Microglia are known to be important to brain function. The immune cells have been found to protect the brain from injury and infection and are critical during brain development, helping circuits wire properly. They also seem to play a role in disease — showing up, for example, around brain plaques in people with Alzheimer’s.
It turns out microglia aren’t monolithic. They come in different flavors, and unlike the brain’s neurons, they’re always changing. Tim Hammond, PhD, a neuroscientist in the Stevens lab at Boston Children’s Hospital, showed this in an ambitious study, perhaps the most comprehensive survey of microglia ever conducted. Published last week in Immunity, the findings open a new chapter in brain exploration.
“Up until now, we didn’t have a good way of classifying microglia,” Hammond says. “We could only say how branched they look, how dense they look under a microscope. We wanted to get an idea of what microglia were doing and ‘thinking.’”
Eavesdropping on microglia over time
Hammond’s team collaborated with the lab of Steven McCarroll, PhD at Harvard Medical School. Starting with mice, Hammond and his colleagues sequenced RNA from more than 76,000 individual microglia to see which genes were turned on or off, using a technique known as Drop-seq, developed in McCarroll’s lab. The cells were sampled from all over the brain and throughout the animals’ lifespan (starting before birth), as well after acute brain injury.
The genetic ‘signatures’ allowed Hammond to classify the microglia into at least nine distinct groups, including some types never detected in the past. Some types appeared almost exclusively in the embryonic or newborn stages, others only after injury.
“The signatures also tell as something about what these cells are doing,” he notes. “If we see microglia in disease, for example, we can begin to parse out: Are they contributing to the disease or are they trying to repair the brain? We think this will help uncover new and interesting roles for microglia that weren’t known before.”
Hammond then went a step further. He overlaid the classifications on a map of the brain, to see how the different varieties of microglia were distributed spatially.
This yielded some interesting patterns. One group of microglia, for example (group 4 in the schematic above), tended to cluster near the brain’s developing white matter. This suggests they could be involved in myelination, in which nerve fibers are given a layer of insulation to help them carry signals over longer distances.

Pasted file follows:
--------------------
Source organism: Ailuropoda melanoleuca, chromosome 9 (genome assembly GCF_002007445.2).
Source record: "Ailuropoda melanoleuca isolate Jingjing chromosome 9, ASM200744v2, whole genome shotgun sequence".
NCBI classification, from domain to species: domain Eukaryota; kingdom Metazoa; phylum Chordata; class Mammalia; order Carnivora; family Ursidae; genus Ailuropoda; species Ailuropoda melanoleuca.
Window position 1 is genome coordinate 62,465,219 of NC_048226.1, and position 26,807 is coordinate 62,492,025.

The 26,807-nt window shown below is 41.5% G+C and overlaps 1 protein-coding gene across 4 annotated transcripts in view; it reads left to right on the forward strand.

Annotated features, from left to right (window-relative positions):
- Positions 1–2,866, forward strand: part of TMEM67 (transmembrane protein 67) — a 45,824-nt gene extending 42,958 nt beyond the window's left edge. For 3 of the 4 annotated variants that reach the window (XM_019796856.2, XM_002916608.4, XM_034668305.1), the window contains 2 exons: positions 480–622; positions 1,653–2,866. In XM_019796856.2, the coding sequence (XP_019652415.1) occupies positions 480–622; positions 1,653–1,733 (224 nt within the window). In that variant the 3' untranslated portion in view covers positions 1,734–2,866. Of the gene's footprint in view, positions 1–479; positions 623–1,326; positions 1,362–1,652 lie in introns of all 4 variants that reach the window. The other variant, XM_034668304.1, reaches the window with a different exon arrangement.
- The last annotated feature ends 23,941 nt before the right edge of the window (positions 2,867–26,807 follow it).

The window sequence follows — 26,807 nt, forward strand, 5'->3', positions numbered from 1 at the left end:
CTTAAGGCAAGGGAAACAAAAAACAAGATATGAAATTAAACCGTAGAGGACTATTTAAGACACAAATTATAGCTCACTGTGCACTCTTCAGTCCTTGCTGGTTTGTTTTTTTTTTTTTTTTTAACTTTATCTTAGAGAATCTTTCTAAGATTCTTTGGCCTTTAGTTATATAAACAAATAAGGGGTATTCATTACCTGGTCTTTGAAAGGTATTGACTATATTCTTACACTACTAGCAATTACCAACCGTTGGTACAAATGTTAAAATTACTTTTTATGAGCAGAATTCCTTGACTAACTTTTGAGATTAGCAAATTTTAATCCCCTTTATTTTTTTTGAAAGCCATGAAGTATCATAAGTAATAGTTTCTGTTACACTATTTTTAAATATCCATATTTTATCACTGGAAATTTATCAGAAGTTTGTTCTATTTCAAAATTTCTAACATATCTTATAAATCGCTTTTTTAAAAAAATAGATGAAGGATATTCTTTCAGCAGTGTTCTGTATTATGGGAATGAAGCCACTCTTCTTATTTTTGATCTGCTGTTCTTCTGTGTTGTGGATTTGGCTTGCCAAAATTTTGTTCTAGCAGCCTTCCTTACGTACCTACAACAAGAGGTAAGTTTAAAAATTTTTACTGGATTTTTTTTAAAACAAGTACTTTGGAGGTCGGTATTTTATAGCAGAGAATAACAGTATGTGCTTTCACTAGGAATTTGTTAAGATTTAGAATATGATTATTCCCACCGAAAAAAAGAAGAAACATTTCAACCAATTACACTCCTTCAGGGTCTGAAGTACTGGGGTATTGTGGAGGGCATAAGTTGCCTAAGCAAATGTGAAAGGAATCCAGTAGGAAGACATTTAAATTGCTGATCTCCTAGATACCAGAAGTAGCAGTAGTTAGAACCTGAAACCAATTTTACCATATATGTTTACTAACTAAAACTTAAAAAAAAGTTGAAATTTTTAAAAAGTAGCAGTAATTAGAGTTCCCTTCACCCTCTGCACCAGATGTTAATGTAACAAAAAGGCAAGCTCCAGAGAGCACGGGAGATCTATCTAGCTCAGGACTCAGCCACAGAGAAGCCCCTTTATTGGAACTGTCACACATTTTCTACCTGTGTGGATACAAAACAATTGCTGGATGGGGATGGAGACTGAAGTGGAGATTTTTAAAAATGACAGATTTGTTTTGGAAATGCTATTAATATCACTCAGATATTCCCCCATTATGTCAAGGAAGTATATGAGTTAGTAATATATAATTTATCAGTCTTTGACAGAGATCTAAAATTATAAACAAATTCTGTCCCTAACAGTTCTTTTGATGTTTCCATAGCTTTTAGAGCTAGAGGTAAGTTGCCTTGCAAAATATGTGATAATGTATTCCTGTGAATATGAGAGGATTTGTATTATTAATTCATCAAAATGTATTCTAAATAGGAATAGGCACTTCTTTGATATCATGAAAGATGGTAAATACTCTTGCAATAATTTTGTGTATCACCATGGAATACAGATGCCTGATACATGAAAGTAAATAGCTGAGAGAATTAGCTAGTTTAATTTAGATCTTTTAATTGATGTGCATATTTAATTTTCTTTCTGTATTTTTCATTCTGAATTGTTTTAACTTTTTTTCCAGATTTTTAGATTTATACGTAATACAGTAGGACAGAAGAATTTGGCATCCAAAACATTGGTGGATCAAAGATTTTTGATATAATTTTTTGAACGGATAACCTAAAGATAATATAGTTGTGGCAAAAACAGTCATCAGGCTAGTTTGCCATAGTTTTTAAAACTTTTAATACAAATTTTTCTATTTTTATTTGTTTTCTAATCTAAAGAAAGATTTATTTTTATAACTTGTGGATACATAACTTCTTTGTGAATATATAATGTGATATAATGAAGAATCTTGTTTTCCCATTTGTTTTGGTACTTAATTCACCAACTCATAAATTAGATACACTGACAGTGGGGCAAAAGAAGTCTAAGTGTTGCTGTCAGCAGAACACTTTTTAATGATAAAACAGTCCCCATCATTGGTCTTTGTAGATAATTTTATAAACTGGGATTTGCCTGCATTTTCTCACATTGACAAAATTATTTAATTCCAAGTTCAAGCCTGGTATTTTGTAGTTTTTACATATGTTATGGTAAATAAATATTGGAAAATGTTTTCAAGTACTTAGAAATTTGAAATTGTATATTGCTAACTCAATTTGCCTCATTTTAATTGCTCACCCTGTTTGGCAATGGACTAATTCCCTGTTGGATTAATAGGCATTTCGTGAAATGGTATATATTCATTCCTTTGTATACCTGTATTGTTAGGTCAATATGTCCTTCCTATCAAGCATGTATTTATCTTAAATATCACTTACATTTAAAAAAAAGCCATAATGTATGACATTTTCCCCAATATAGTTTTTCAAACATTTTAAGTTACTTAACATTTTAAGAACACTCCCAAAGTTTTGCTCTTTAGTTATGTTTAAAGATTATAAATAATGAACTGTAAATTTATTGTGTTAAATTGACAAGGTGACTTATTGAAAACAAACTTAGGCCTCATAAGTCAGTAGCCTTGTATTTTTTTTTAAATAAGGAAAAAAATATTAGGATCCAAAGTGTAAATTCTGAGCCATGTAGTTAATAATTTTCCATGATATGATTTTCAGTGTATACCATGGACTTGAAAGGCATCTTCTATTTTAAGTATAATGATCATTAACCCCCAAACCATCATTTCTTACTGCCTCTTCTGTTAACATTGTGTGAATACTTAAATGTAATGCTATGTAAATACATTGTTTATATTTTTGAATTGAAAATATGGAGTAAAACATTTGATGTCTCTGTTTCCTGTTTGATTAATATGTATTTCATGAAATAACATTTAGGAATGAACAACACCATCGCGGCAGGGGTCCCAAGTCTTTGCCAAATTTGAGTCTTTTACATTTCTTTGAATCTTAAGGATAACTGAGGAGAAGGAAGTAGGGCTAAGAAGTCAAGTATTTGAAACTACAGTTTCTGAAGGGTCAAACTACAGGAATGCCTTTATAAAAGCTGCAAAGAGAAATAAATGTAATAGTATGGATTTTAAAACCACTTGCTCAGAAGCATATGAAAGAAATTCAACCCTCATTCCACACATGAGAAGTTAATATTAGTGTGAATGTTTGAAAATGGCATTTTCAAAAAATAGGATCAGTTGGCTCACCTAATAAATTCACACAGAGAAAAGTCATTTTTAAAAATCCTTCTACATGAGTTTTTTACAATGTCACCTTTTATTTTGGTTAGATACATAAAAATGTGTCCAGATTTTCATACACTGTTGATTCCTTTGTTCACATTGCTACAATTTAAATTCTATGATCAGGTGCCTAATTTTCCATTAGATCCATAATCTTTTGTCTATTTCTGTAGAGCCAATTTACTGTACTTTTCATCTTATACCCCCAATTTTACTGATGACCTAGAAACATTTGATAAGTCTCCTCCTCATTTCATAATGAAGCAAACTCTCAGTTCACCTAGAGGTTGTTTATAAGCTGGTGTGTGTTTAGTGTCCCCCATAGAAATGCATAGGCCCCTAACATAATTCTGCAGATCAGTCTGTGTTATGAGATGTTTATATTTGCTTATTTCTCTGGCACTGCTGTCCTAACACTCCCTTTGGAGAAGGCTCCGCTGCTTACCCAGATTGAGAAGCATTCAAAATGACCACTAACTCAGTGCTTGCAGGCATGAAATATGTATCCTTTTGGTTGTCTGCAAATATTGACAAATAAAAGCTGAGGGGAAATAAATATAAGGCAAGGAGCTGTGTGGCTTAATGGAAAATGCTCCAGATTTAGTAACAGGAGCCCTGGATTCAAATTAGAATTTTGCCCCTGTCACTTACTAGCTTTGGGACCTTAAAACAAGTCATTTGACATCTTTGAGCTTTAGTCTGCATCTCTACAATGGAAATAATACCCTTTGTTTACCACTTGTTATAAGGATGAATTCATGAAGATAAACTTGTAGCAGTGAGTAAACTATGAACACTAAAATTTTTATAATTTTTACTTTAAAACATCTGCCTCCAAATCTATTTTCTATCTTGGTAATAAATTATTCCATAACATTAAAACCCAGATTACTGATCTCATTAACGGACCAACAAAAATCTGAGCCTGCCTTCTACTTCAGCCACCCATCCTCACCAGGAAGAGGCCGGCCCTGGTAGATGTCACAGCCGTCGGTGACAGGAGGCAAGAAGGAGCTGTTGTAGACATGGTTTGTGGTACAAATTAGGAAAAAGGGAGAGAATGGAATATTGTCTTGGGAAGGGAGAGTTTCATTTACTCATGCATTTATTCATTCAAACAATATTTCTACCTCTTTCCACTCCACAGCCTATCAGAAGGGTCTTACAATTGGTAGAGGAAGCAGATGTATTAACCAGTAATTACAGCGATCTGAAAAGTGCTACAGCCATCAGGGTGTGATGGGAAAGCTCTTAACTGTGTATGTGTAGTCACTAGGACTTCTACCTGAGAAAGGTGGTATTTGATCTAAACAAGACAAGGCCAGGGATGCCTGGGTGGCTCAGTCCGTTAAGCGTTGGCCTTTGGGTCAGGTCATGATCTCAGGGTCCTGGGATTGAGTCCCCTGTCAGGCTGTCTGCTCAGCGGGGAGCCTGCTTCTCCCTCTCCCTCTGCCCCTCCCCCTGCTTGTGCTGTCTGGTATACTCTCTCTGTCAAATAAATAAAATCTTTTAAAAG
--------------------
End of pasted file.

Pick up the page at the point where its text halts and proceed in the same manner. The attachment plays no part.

“We don’t see those microglia at any other time point or area of the brain,” says Hammond. “We think they could be important to how the white matter develops, and how axons connect to different parts of the brain.”
In sickness and in health
Another tiny but important microglial population (group 8 in the schematic) came to light in the disease setting. The team found it first in a mouse model mimicking multiple sclerosis, which involves a loss of myelination, and later in brain tissue from actual patients with MS.
“These microglia are very inflammatory compared with normal microglia,” says Hammond. “It could be a pathological subset that we normally wouldn’t see, but because we sequenced so many microglia we were able to detect this small population.”
Overall, microglia were most diverse early in brain development, in the aged brain and in disease. The researchers think these distinct groups may shed light on what the cells are doing, and what local cues they’re responding to.
All this information should help scientists sort out the “good” from the “bad” when it comes to microglia, particularly in so-called activated microglia that appear after brain injury and in diseases like autism and Alzheimer’s. This could help direct the development of drugs to promote the beneficial microglia subsets and block the detrimental ones.
“Tim’s work has broad implications for the development new microglia biomarkers and tools that can be used to track, identify and manipulate specific subpopulations, in both health and disease,” says Beth Stevens, PhD, co-corresponding author on the paper with McCarroll and a principal investigator in Boston Children’s F.M. Kirby Neurobiology Center.
Stevens is also a Howard Hughes Medical Institute investigator. The study was supported by the Simons Foundation/SFARI (grant #346197), Rettsyndrome.org (#3214), the Silvio O. Conte Center (NIH #P50MH112491), the Stanley Center for Psychiatric Research at the Broad Institute of Harvard and MIT, a Helen Hay Whitney Fellowship and the Lundbeck Foundation. See the paper for a full list of authors and affiliations.